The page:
A custom-made Intense brake booster bridged the two brake mounts adding stiffness to the seat stays when the powerful brakes were applied. Another product that has been lost in time, bikes of today don’t have such a challenge.

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The FOX Vanilla Coil Over rear shock, hydrogen charged and seriously cool.

Ringlé hubs were a pretty trick piece of kit back in the day, and one of few brands to accept the 20mm fork axle of the RockShox BoXXer. The Super Duper Eight rear hub was touted as one of the fastest engaging and most user-serviceable freehubs in its day.

The Super Duper Bubba front hub would be released one year later in 1997 as the Ringlé BoXXer hub, aimed to be stiff enough to help both fork legs track evenly, how about that eh.

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Ringlé Super Duper Eight hub.

Chainguides were in their infancy, MRP from Grand Junction Colorado were some of the most reliable but incredibly expensive and heavy options out there. Their guides would sandwich the chain with two thick aluminium plates and two rollers would leave nowhere for the chain to go, so unless you did serious damage to one of these things your chain was secure.

Dropped chains were a race-ending reality, MRP also made security quiet, in comparison to many other brands these ran silently.

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MRP chainguide, heavy but tough.

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Shimano 8-spd XTR. How many are we up to now?

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Could have been made for each other. The SDG Ventura saddle, perfectly matched.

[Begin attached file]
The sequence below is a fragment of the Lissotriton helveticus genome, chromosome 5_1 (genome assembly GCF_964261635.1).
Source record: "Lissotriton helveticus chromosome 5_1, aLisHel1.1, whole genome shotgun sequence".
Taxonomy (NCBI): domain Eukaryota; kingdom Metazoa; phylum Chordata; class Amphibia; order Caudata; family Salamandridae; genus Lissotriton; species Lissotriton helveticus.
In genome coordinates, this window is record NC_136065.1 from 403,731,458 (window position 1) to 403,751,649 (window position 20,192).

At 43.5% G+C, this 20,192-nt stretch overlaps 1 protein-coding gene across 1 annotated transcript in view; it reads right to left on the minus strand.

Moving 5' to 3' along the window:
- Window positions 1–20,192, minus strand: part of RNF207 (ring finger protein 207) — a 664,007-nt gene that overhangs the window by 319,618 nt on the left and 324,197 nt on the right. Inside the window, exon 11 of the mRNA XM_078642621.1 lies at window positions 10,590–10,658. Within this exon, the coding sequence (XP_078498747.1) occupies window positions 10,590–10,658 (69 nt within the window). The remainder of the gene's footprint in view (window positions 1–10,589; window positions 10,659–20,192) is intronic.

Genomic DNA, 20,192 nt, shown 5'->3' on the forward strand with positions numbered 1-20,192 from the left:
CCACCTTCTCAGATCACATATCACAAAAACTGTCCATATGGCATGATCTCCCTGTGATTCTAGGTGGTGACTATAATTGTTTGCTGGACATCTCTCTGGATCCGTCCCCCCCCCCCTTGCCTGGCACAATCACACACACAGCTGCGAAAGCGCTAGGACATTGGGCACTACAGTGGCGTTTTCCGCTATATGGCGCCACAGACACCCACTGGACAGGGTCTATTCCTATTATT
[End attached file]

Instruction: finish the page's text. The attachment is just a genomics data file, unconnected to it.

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One of the first downhill tyres ever, the IRC Missile. Not exactly tacky, but the Japanese brand at least had thick sidewalls for flat resistance.


Take a trip down memory lane all the way back to Cairns in 1996, thanks to the internet

And what’s Palmer up to now? Back on board with Intense, with the launch of The Palmer Project junior development downhill team.


Palmer went on to ride for Specialized, and was rumoured to be the highest paid mountain biker for years. We checked out his original Specialized bikes in an older feature here, there’s so many great quotes from Kirt Voreis and the original crew.

Interview: Shaun Palmer and the Specialized FSR DH.


20 years later

Fast forward to today, and Intense have gone all-out with a limited release of their latest downhill bike with a custom hand painted M16 with parts chosen by the man himself, the M16 Palmer. With only 200 made, one made it to Australia but we’ve been told there is still a handful of bikes available from Intense, all yours for a cool $16499.

IN6MA7PLMUSAThen there’s the regular Intense M16A in the Pro Spec for $11999. Check out all the details on these made rigs here: Intense M16A.

Then the number one, the latest from the brand, the M16C made from the magic stuff, carbon. The frame that the Palmer Project and Intense Factory Racing teams will be riding is a real stunner. Lighter, stiffer and more lively to ride than the aluminium version, but you’ll need around $12999 for the base model and $15999 for the Factory Spec.IN6MC7FTYREDThe new Intense Factory Racing Team which includes young Aussie riders Dean Lucas and Jack Moir will be riding the one pictured below.

Copyright 2016 Carmen Herrero

Jack Moir doing his thing in Cali.

Copyright 2016 Carmen Herrero

Dean Lucas, all eyes on this kid for the 2016 World Cup.

Cheers!